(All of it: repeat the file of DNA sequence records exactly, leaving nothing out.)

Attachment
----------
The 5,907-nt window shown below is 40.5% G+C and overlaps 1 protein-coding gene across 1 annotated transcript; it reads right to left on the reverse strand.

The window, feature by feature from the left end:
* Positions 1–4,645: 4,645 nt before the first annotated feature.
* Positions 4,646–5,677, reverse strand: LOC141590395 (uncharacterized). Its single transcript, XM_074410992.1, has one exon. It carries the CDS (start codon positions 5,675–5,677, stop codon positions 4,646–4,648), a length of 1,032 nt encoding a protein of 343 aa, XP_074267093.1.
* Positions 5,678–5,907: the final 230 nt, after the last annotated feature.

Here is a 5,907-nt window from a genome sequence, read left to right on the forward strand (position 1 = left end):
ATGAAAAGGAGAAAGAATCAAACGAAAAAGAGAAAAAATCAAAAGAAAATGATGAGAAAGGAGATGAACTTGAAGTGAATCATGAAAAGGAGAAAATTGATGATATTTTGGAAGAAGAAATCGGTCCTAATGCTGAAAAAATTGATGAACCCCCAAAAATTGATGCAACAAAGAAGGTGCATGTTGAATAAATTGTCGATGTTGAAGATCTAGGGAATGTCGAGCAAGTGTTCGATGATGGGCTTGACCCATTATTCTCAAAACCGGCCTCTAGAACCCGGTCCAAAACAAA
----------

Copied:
The 5,907-nt window shown below is 40.5% G+C and overlaps 1 protein-coding gene across 1 annotated transcript; it reads right to left on the reverse strand.

The window, feature by feature from the left end:
* Positions 1–4,645: 4,645 nt before the first annotated feature.
* Positions 4,646–5,677, reverse strand: LOC141590395 (uncharacterized). Its single transcript, XM_074410992.1, has one exon. It carries the CDS (start codon positions 5,675–5,677, stop codon positions 4,646–4,648), a length of 1,032 nt encoding a protein of 343 aa, XP_074267093.1.
* Positions 5,678–5,907: the final 230 nt, after the last annotated feature.

Here is a 5,907-nt window from a genome sequence, read left to right on the forward strand (position 1 = left end):
ATGAAAAGGAGAAAGAATCAAACGAAAAAGAGAAAAAATCAAAAGAAAATGATGAGAAAGGAGATGAACTTGAAGTGAATCATGAAAAGGAGAAAATTGATGATATTTTGGAAGAAGAAATCGGTCCTAATGCTGAAAAAATTGATGAACCCCCAAAAATTGATGCAACAAAGAAGGTGCATGTTGAATAAATTGTCGATGTTGAAGATCTAGGGAATGTCGAGCAAGTGTTCGATGATGGGCTTGACCCATTATTCTCAAAACCGGCCTCTAGAACCCGGTCCAAAACAAA